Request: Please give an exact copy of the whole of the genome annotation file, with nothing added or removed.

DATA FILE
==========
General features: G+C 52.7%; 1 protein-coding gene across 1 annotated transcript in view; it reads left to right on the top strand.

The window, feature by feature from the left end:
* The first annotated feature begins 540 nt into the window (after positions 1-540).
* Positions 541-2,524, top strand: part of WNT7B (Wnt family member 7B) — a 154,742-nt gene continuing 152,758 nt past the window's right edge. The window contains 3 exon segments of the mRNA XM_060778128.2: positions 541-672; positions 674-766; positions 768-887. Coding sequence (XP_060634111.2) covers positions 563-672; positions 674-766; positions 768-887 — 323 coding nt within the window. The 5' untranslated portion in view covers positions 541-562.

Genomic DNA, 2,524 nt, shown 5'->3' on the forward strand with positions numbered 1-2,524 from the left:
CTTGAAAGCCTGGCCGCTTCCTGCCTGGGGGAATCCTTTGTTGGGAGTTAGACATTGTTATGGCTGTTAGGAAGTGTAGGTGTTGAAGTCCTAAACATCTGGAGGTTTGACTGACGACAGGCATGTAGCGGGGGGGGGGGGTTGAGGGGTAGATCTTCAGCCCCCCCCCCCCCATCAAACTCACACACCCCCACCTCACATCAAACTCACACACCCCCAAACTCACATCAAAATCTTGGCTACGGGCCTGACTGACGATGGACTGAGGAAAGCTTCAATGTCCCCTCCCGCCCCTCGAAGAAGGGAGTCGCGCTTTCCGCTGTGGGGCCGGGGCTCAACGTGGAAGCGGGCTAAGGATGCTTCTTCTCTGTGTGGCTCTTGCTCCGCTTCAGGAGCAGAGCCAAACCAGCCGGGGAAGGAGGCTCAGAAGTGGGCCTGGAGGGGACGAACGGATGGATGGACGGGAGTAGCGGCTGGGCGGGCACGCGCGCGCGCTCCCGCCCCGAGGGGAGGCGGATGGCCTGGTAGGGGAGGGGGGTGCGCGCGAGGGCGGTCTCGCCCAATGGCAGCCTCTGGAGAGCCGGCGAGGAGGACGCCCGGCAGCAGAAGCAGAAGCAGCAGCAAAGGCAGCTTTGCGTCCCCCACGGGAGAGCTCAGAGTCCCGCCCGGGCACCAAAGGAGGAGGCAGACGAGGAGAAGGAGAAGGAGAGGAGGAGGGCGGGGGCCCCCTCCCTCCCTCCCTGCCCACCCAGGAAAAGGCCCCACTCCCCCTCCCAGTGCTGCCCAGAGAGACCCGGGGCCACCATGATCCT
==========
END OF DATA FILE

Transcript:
General features: G+C 52.7%; 1 protein-coding gene across 1 annotated transcript in view; it reads left to right on the top strand.

The window, feature by feature from the left end:
* The first annotated feature begins 540 nt into the window (after positions 1-540).
* Positions 541-2,524, top strand: part of WNT7B (Wnt family member 7B) — a 154,742-nt gene continuing 152,758 nt past the window's right edge. The window contains 3 exon segments of the mRNA XM_060778128.2: positions 541-672; positions 674-766; positions 768-887. Coding sequence (XP_060634111.2) covers positions 563-672; positions 674-766; positions 768-887 — 323 coding nt within the window. The 5' untranslated portion in view covers positions 541-562.

Genomic DNA, 2,524 nt, shown 5'->3' on the forward strand with positions numbered 1-2,524 from the left:
CTTGAAAGCCTGGCCGCTTCCTGCCTGGGGGAATCCTTTGTTGGGAGTTAGACATTGTTATGGCTGTTAGGAAGTGTAGGTGTTGAAGTCCTAAACATCTGGAGGTTTGACTGACGACAGGCATGTAGCGGGGGGGGGGGGTTGAGGGGTAGATCTTCAGCCCCCCCCCCCCCATCAAACTCACACACCCCCACCTCACATCAAACTCACACACCCCCAAACTCACATCAAAATCTTGGCTACGGGCCTGACTGACGATGGACTGAGGAAAGCTTCAATGTCCCCTCCCGCCCCTCGAAGAAGGGAGTCGCGCTTTCCGCTGTGGGGCCGGGGCTCAACGTGGAAGCGGGCTAAGGATGCTTCTTCTCTGTGTGGCTCTTGCTCCGCTTCAGGAGCAGAGCCAAACCAGCCGGGGAAGGAGGCTCAGAAGTGGGCCTGGAGGGGACGAACGGATGGATGGACGGGAGTAGCGGCTGGGCGGGCACGCGCGCGCGCTCCCGCCCCGAGGGGAGGCGGATGGCCTGGTAGGGGAGGGGGGTGCGCGCGAGGGCGGTCTCGCCCAATGGCAGCCTCTGGAGAGCCGGCGAGGAGGACGCCCGGCAGCAGAAGCAGAAGCAGCAGCAAAGGCAGCTTTGCGTCCCCCACGGGAGAGCTCAGAGTCCCGCCCGGGCACCAAAGGAGGAGGCAGACGAGGAGAAGGAGAAGGAGAGGAGGAGGGCGGGGGCCCCCTCCCTCCCTCCCTGCCCACCCAGGAAAAGGCCCCACTCCCCCTCCCAGTGCTGCCCAGAGAGACCCGGGGCCACCATGATCCT